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Clin Endosc > Volume 52(1); 2019 > Article
Lee, Choi, Lee, Han, and Park: Papillary Cannulation Facilitated by Submucosal Saline Injection into an Intradiverticular Papilla

Abstract

Endoscopic retrograde cholangiopancreatography (ERCP) of the intradiverticular papilla with its invisible orifice remains challenging. Several techniques have been introduced to evert the papillary opening to facilitate cannulation. A 79-year-old woman with bile duct stones underwent ERCP, which revealed that the papilla was located inside a large diverticulum and tended to rotate inward with a trial of papillary cannulation. Submucosal papillary injection of 3 cc of normal saline was performed at 3 and 9 o’clock. Eversion and fixation of a papilla in the diverticulum with this technique allowed selective cannulation of the biliary tree. Stones were retrieved after endoscopic papillary balloon dilation without complications. She had an uneventful post-procedural course. Our findings suggest that submucosal saline injection technique is safe and effective for selective cannulation and can be recommended when cannulation is very difficult because of an intradiverticular papilla.

Introduction

Periampullary diverticula (PAD) are present in 7.5%−20% of all endoscopic retrograde cholangiopancreatography (ERCP) cases [1,2] and are classified by the position of the major papilla as inside, marginal to, or near the duodenal diverticulum within a 2-cm radius [3]. Recent studies reported that the technical success or complication rates of ERCP did not increase in patients with PAD [4]. However, ERCP through an intradiverticular papilla, especially one with an invisible orifice, remains difficult, and success rates are lower with an invisible orifice [5]. Several techniques have been introduced to evert the papillary opening to facilitate cannulation [1,6-15]. Submucosal injection [6], endoscopic clipping [9], and two-devices-in-one-channel [10], have been introduced. The submucosal injection method involves lifting of the mucosa to enable eversion and fixing of a papilla in the diverticulum and allows selective cannulation of the biliary tree [6]. This may be a safe and convenient technique and is easily performed in ordinary ERCP settings.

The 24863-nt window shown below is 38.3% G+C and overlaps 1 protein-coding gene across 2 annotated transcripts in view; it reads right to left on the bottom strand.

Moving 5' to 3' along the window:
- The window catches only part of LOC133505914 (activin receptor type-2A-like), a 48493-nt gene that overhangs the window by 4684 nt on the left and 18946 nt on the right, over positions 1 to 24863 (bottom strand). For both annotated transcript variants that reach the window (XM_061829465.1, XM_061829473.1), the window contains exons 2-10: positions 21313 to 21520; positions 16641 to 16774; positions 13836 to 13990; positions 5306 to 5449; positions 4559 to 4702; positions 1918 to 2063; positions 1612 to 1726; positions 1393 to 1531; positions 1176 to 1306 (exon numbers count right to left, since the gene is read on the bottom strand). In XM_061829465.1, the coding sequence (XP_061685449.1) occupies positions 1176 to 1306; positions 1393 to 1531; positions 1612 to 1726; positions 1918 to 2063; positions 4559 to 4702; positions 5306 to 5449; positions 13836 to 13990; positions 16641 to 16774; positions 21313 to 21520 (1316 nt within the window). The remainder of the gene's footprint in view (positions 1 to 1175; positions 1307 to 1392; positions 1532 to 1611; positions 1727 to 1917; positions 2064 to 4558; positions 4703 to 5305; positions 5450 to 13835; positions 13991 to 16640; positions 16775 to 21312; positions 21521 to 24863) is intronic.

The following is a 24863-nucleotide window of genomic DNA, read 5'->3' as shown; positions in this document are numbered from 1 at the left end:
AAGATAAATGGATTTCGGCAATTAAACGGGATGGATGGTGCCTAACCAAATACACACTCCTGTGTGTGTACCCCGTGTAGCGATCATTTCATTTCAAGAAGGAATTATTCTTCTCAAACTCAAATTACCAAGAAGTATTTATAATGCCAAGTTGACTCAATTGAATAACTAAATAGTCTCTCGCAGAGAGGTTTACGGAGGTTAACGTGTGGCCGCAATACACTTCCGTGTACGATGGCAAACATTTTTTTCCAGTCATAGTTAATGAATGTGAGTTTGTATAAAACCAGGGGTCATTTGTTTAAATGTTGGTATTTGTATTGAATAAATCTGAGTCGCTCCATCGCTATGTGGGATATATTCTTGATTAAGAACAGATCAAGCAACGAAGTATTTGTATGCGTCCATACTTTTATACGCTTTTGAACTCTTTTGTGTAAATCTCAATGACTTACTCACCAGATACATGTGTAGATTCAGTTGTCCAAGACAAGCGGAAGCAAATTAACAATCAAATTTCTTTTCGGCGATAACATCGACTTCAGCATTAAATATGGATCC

We report a case of cholelithiasis with an intradiverticular papilla treated using the submucosal saline injection method, and also provide a literature review.

Case Report

A-79-year-old-woman was admitted to our hospital with a 1-week history of epigastric pain but no fever or jaundice. Physical examination on admission revealed mild epigastric tenderness. Laboratory data showed a white blood cell count of 6,120/mm3, hemoglobin of 11.0 g/dL, hematocrit of 33.9%, platelet count of 189×103/mm3, total protein of 6.8 g/dL, albumin of 4.3 g/dL, aspartate aminotransferase of 32 U/L, alanine aminotransferase of 33 U/L, alkaline phosphatase of 34 U/L, total bilirubin of 0.39 mg/dL, amylase of 25 U/L, and lipase of 27 U/L. Abdominal computed tomography revealed a round stone in the dilated common bile duct and presence of a periampullary diverticulum (Fig. 1). ERCP revealed that the papilla was at the inferior border of a large duodenal diverticulum (Fig. 2A), and the papilla could not be cannulated with a usual method because of inward rotation. We tried cannulation by entering the duodenal diverticulum [14], and a double-catheter method [15], but failed. We chose the submucosal saline injection method to enable eversion and fixation of the papilla in the diverticulum. The submucosal injection of 3 cc of saline at 3 and 9 o’clock on the papilla enabled eversion and fixation in the diverticulum and the ability to performed selective cannulation of the biliary tree (Fig. 2B). After endoscopic papillary balloon dilation (EPBD, 10 mm for 60 s), the stones were extracted (Fig. 1C) and a Zimmon single pigtailed biliary stent (7 F, 5 cm) (Cook Medical, Bloomington, IN, USA) was placed. The patient had an uneventful post-procedural course and has been asymptomatic for 2 years.

Discussion

ERCP in patients with PAD is not difficult when performed by experienced endoscopists using specialized techniques and devices [7,8]. Endoscopists must be aware of available cannulation techniques in specific conditions of the papilla. Several techniques have been introduced to facilitate cannulation in the setting of intradiverticular papilla (Table 1) [1,6,9-18]. To enable informed decisions and ensure the best outcomes, endoscopists should be aware of differences in technical feasibility and safety of each technique. The best method depends on the endoscopist’s preference and patient conditions. The main goal of various techniques involves bringing the papilla into a better orientation by grasping, pushing, or lifting, or by performing pancreatic duct stenting [7]. Several different methods, such as submucosal injection [6], endoscopic clipping [9], two-devices-in-one-channel [10], reverse guidewire anchoring [11], double endoscopy [12], cap-assisted with forward viewing endoscopy [13], entering the duodenal diverticulum with the distal tip of the duodenoscope [14], and pre-cut biliary sphincterotomy after pancreatic duct stent placement1 have been introduced.